Monday, July 1, 2013

Another Jesuit Perspective on DOMA Decision: Catholics and Uncomfortable Silence

And another Jesuit perspective on the issues that Jesuit theologian Paul Crowley addresses in his comments to which I have just linked--the following is from the Jesuit Post blog site:

This week, as the Supreme Court decisions about DOMA and California’s Proposition 8 were handed down, we watched two very different reactions develop, in face-to-face conversations, official statements, and especially over social media. 
Among many of our friends — gay and straight, active Catholics and “raised Catholics,” religious and non-religious — there was a sense of celebration. Many claimed that equality had won the day, and even more importantly, they felt that their own relationships or those of their gay friends had been recognized as having dignity and being worthy of protection. A sense of threat (a very real threat, backed by the power of the federal government) against those relationships was removed, and rejoicing followed. 
At the same time, our bishops issued a statement declaring yesterday “a tragic day for marriage and our nation.” And we noticed — in all honesty, we felt ourselves — an uncomfortable silence among voices that often speak about matters involving religion and public life.

The problem as I see it is that the leaders of the Catholic church haven't been uncomfortably silent at all for a long time, when it comes to demeaning their LGBT brothers and sisters. The DOMA decision comes in the middle of a national campaign in which the U.S. Catholic bishops' conference has asked every Catholic parish in the nation to pray for DOMA to be upheld, and in which the Fortnight for Freedom bashes have been continued another summer with the express purpose of lobbying for laws to prevent marriage equality in the U.S.

Due to such initiatives, Catholic parishes throughout the U.S. are increasingly perceived--and rightly so, I'd maintain--as conspicuously unwelcoming spaces for LGBT human beings. Though I am deeply grateful for the support many lay Catholics give to those who are gay, I'm also critically aware that the leaders of the Catholic church have worked exceptionally hard to earn for my church the reputation of being one of the most anti-gay religious institutions in the nation.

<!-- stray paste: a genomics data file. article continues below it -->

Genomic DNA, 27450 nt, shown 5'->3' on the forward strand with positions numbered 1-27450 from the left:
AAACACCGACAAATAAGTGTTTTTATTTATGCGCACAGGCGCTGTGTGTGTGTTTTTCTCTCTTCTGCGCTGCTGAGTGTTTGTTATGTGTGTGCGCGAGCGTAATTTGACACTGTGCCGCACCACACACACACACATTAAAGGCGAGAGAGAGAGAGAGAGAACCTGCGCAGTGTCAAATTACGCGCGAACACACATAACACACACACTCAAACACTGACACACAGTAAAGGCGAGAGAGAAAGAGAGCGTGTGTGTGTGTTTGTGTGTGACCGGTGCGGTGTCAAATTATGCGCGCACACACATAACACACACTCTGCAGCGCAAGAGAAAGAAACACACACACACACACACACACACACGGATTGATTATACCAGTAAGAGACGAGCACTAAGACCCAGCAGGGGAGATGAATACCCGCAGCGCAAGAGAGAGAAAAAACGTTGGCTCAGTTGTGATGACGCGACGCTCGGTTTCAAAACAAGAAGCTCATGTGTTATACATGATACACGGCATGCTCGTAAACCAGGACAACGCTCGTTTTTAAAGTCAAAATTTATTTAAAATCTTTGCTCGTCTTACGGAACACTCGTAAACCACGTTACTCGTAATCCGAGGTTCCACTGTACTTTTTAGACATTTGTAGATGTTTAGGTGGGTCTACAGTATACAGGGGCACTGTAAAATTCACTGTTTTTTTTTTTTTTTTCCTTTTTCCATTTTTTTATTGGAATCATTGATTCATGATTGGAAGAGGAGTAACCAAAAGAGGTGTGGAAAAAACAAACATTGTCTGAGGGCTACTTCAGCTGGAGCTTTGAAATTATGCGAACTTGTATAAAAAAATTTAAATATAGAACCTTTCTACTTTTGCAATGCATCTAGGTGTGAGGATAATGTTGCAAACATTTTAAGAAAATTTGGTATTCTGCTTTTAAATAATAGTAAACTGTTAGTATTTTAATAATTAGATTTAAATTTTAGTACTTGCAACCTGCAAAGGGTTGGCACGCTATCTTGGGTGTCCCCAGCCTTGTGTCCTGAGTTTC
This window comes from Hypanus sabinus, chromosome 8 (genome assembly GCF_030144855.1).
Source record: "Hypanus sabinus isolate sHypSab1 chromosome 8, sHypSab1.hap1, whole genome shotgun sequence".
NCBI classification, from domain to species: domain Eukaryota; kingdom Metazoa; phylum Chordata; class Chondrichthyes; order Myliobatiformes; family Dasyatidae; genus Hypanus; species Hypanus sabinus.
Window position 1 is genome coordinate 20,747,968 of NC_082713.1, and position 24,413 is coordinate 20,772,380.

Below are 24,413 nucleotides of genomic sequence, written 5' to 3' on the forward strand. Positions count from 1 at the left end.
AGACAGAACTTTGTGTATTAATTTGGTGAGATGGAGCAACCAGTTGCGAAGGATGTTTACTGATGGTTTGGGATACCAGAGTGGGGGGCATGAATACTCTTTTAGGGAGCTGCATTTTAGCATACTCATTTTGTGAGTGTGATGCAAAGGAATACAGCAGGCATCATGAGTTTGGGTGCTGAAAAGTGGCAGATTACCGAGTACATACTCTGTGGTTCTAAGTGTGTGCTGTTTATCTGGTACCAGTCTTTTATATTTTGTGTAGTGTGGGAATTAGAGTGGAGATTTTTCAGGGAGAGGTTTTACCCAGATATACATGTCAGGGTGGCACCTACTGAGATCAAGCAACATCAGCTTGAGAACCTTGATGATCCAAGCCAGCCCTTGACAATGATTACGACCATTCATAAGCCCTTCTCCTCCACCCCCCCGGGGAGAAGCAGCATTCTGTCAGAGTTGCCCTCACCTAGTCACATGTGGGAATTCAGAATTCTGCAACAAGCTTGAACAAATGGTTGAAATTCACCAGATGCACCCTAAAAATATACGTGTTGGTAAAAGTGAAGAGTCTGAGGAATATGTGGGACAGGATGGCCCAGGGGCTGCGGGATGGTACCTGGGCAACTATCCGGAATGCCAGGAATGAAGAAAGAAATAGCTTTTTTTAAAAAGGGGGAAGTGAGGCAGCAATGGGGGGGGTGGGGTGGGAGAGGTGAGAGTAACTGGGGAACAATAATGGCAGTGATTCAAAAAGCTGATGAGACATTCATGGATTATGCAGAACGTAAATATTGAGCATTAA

And as all this has happened, as the bishops have hardly maintained silence about where LGBT people stand in the scheme of things and how much dignity they deserve, far too many lay leaders of the Catholic church in the U.S., those whose voices count for most in the public square, have been totally silent. They have colluded with the oppression.

They've gone right along with it, and they're now therefore caught between the repressive regime whose ideology they've endorsed as their price of affiliation, and the jubilant celebrations on behalf of a human rights breakthrough that they can't attend because of that affiliation. They've seriously undermined their claim to stand for human rights in any arena at all.

What they continue not to do, too, is to listen seriously, carefully to the very voices they've marginalized--those of gay Catholics. The intellectual leaders of the American Catholic church have done next to nothing to create welcoming spaces within their church for LGBT voices and to invite into those spaces those who can give first-hand testimony about their experiences as gay Catholics.

The intellectual leaders of the Catholic church in the U.S. have, via their silence as oppression has been enacted against those who are gay, actively colluded with the bishops in placing their church on entirely the wrong side of the moral arc of history. It's going to take a lot more than tut-tutting about the place of uncomfortable silence in which they now find themselves, to reverse the well-earned current branding of the Catholic church as among the most anti-gay religious institutions in the U.S--an institution with no good news at all for those who are gay.

And it's going to take a lot more than tut-tutiting to retrieve the generation of younger Catholics who are walking away because they're disgusted with the outright ugliness of Catholic leaders' attack on gay folks, and the moral vacuity of the tut-tutting by too many Catholic lay leaders, academics, and journalists.

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